In the mid-1960s most policemen carried revolvers loaded with .38 Spl. ammunition. The standard was a 158-grain, lead-round-nose (LRN) bullet with a muzzle velocity of about 850 fps. Ballistics like these could maybe best be described as lumberingly ineffective. A man named Lee Jurras changed all that and might be credited with starting the high-velocity +P craze with the Super Vel Cartridge Company.
Jurras was an avid shooter who left his mark in the world of handguns. He started and funded the American Handgunner Awards Foundation. Working with MAJ George Nonte, he wrote a book on handgun hunting. He developed the powerful line of Howdah wildcat handgun cartridges. In addition, he aided with the development of the .41 Auto Mag cartridge. But, Jurras would gain his real fame with his own ammunition company.
Working with some ballistic assistance from handgun pioneer J.D. Jones—known as the father of the .300 Whisper/.300 BLK—Jurras established the Super Vel Cartridge Company. In 1967 when the Los Angeles County Sheriff’s Department and the Phoenix Police Department adopted Super Vel as their duty ammunition, the Super Vel legend was born.
Built for those who worship at the alter of high velocity, Super Vel ammo offers scorching speeds, fine accuracy, great reliability and solid terminal performance.
The appeal of Super Vel was its high velocity. Jurras’ approach was to use a lightweight 110-grain bullet in the .357 Mag. This allowed him to safely push it beyond 1,400 fps. The result was almost 500 ft.-lbs. of kinetic energy; the antithesis of “lumbering ineffectiveness.” All this power allowed the bullets to expand wider and damage more tissue, and Jurras applied this concept to other cartridges. The way in which cops clamored to get Super Vel you’d have thought Jurras was offering a lifetime supply of jumbo-size donuts with each box purchased.
But it was not all rainbows and lollipops. Domestic ammunition manufacturers refused to sell brass to Super Vel. This necessitated the purchase of more expensive brass from Europe. Unable to secure brass, and unable to meet a tax debt, Super Vel assets were seized by the IRS and in January of 1975 they were auctioned off.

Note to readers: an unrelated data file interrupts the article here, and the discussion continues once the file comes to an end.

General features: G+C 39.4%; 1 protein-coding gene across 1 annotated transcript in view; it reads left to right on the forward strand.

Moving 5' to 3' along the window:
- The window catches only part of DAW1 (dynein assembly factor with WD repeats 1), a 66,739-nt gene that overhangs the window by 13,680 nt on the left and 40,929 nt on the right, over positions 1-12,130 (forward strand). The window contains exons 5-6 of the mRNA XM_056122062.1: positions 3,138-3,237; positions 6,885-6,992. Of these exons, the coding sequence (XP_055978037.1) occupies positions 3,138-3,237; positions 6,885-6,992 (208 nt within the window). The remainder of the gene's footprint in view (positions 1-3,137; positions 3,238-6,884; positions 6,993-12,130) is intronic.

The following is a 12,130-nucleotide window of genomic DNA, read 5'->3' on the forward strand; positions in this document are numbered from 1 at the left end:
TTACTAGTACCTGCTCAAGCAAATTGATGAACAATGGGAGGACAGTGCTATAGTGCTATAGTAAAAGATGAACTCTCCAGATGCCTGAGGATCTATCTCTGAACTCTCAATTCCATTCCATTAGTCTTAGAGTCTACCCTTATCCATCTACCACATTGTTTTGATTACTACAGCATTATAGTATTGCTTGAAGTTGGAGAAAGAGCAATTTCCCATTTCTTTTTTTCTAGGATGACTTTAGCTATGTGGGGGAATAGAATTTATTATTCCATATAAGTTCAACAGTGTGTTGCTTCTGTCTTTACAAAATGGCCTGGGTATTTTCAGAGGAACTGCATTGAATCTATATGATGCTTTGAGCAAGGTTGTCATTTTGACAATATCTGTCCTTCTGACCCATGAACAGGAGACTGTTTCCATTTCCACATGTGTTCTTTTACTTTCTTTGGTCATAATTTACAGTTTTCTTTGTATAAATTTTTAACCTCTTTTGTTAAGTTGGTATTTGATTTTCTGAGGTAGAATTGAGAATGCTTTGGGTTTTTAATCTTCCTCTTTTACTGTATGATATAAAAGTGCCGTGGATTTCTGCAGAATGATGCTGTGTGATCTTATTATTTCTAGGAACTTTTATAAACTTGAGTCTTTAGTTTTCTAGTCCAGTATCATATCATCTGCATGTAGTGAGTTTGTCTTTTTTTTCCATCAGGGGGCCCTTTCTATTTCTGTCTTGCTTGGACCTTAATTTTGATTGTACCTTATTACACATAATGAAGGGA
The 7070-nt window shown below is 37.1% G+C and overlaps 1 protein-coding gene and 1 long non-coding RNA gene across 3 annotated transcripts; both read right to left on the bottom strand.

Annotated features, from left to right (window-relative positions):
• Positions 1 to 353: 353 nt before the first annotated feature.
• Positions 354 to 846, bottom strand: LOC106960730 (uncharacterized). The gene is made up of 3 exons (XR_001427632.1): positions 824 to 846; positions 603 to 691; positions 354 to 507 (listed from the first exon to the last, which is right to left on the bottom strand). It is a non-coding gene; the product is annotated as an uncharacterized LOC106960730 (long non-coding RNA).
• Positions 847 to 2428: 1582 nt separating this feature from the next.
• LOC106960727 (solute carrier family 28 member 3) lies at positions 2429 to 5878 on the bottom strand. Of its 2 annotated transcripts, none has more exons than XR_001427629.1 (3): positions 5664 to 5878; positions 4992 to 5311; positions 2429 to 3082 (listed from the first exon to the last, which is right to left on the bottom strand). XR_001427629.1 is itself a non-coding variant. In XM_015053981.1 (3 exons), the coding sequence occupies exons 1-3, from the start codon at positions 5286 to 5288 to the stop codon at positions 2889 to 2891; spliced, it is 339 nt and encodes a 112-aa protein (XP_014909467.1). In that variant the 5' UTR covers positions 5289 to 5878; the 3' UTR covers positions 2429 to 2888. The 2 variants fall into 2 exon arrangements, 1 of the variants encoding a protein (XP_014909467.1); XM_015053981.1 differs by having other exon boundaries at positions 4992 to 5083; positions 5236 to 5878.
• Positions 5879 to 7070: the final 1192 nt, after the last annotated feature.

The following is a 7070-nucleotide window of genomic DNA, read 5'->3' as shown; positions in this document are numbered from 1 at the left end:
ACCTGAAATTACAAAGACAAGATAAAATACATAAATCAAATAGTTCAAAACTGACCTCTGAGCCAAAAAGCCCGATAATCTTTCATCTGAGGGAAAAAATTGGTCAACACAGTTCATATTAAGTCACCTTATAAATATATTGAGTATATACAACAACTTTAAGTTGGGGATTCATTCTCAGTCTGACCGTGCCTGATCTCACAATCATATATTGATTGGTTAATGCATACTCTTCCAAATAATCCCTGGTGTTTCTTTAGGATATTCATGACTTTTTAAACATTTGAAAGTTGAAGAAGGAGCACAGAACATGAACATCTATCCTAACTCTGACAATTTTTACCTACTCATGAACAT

In 2015, Cameron Hopkins, a former Editor-In-Chief of American Handgunner was operating a small commercial-ammunition reloading company in Las Vegas. He realized the popularity of Super Vel ammo and how enamoring it once was. Hopkins thought the time right for a Super Vel return. Working through their mutual friend J.D. Jones, Hopkins acquired the rights to the Super Vel brand from Jurras. His goal was to duplicate or exceed original Super Vel performance. By working with modern flash-retardant powders unavailable in the early ‘70s, and by collaborating with a SAAMI-certified laboratory, Super Vel is again a high-velocity, high-end, ammunition reality.
I stumbled on this story while researching a book on Scout Rifles. My research led me to Hopkins and when he told me he had revived the Super Vel line, I requested he send some production off-the-shelf samples. The three loads provided all utilize Super Vel head-stamped brass and either Sierra or Cor-Bon JHP bullets. I tested the two 9 mm loads in a Wilson Combat 1911 with a 5-inch barrel and the .45 ACP load in a Nighthawk Custom 1911 with a 4.25-inch barrel.
Accuracy was splendid and velocities were in line with what the company advertises. By the way, Super Vel does not advertise pressure-barrel velocities; it lists a number of handguns and the actual velocities obtained with them. It should also be mentioned that velocities between identical handguns can vary by a small amount so do not expect the same numbers from your handguns.
It’s hard to miss the bright-yellow packaging of Super Vel, which maintains the fonts and styling of the original packaging from nearly half-a-century ago.
For reliability testing I fired 100 rounds of each load. There were no issues with either of the 9 mm loads but, in the beginning I did encounter a few failures to feed with the top three rounds in fully loaded with the .45 ACP. magazines. This was corrected when I switched magazine brands. Many reliability problems with semi-automatic handguns can be traced to one—or more—problems with a pistol’s magazine.
From a terminal-performance standpoint, the 185-grain .45 ACP and 115-grain 9 mm loads met or even exceeded my better-than-average standard of more than 13 inches of penetration while still expanding to at least 0.58 inch. The 90-grain 9 mm load did not meet that threshold, but did create a massive wound cavity. However, the real appeal of this lightweight load is shootability. It should be a great load for subcompact 9 mm pistols rated for +P ammunition. Additionally, Super Vel lists velocities out of compact barrels at around 1,250 fps. Launched at speeds like that I’d speculate the bullet to drive a bit deeper as a result of less deformation.
I consider this all as good news and Super Vel has more to come. The company will soon release a subsonic 9 mm load and is completing testing of a “Super Snub” load that might change they way you look at the effectiveness of the snub-nose .38 Spl. Hopkins says it will push a 90-grain Sierra JHP bullet in excess of 1,300 fps from short-barreled revolvers.
Super Vel ammunition is not cheap but high performance always comes with a price. You can order 50-round boxes direct from the company's website and it provides a flat-rate shipping charge of $4.99 no matter how many boxes you buy. (I’d suggest you order one of the company’s “We’re glad to see you’re back!!” Pin Up Girl T-shirts, too. You might like it just as much as the ammunition.)